Phenomena

Tricking a Kettle

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Electric kettles are designed to shut off when the water inside them boils. But what does that mean exactly? In this video, Steve Mould explores that question by trying to trick his kettles into boiling off ethanol, a liquid with a lower boiling temperature than water. Steve figures that, if a kettle is designed to shut off at 100 degrees Celsius (water’s boiling point), then it will overboil ethanol since its temperature will never get that high.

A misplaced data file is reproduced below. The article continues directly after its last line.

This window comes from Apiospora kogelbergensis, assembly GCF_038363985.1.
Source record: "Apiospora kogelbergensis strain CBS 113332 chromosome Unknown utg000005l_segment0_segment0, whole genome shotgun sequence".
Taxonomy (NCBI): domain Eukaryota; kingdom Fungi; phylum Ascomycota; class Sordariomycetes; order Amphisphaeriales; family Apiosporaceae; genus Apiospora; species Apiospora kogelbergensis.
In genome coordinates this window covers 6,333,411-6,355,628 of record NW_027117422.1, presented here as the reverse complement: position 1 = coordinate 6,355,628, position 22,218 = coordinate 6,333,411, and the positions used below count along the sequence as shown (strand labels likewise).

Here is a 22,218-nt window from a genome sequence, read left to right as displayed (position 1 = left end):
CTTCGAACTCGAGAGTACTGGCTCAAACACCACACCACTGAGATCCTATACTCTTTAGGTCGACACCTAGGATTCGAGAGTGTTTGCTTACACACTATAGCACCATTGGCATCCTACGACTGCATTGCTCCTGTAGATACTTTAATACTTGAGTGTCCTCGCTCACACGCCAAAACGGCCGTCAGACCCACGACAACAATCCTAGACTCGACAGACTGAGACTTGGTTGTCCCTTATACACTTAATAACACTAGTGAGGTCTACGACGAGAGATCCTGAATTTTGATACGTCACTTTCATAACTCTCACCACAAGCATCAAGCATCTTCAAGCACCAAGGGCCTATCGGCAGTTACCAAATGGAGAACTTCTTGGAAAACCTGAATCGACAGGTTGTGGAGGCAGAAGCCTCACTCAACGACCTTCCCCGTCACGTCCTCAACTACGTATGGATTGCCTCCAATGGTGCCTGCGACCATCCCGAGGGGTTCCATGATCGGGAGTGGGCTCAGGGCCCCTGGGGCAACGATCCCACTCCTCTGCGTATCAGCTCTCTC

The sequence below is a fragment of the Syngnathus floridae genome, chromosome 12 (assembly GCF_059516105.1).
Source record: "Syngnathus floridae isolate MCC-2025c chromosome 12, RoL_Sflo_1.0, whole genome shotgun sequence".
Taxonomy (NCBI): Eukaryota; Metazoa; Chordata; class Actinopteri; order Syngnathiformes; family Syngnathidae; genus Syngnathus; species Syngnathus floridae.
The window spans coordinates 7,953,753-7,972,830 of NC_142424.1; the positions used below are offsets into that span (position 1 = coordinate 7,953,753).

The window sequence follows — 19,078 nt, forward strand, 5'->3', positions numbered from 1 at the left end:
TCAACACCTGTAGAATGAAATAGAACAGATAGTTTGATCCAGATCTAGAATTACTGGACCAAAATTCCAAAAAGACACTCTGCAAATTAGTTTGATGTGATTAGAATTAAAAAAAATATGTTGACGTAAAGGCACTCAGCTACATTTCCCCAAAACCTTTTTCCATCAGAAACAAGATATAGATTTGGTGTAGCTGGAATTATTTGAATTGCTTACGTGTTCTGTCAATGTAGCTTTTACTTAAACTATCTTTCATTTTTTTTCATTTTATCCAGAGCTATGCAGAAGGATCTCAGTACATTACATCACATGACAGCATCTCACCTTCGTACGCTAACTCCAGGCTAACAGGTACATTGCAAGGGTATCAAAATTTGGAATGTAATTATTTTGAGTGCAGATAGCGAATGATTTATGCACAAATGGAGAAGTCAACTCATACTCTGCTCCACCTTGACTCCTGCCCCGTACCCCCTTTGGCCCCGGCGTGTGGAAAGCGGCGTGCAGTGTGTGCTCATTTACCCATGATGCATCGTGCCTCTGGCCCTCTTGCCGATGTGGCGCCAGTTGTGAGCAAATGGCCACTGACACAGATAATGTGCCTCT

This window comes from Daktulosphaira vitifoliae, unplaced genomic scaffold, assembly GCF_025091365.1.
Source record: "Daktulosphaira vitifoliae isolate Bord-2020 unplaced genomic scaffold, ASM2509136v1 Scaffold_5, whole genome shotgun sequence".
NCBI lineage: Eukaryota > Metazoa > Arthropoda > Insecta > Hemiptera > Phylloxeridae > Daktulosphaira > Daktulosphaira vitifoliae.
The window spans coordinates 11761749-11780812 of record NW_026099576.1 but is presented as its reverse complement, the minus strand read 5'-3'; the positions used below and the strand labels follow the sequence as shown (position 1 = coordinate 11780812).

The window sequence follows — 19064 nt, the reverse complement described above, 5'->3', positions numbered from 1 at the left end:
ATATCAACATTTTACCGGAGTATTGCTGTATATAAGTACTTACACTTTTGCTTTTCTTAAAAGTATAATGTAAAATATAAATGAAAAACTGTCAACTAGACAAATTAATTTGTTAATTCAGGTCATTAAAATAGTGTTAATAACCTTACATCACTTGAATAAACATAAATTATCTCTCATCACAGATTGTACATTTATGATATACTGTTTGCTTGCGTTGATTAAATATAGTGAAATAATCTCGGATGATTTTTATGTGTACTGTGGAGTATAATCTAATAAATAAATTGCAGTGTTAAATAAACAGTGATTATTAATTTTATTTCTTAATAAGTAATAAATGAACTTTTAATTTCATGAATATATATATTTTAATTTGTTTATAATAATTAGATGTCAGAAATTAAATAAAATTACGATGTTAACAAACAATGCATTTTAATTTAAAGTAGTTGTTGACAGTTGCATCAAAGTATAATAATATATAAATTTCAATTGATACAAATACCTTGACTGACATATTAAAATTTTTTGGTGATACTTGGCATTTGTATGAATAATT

I’ll let you watch the video and see what happens…

… all done? It turns out that kettle designers are clever enough to trigger shut off based on vapor pressure rather than temperature. As pointed out in the video, using a strict temperature cut-off doesn’t account for differences in boiling point with pressure. (Here in Denver, water’s boiling point is less than 95 degrees Celsius!) Instead, both kettles sense the build-up of vapor associated with boiling and shut off then. This works great — except if you leave the lid open! (Video credit: S. Mould)

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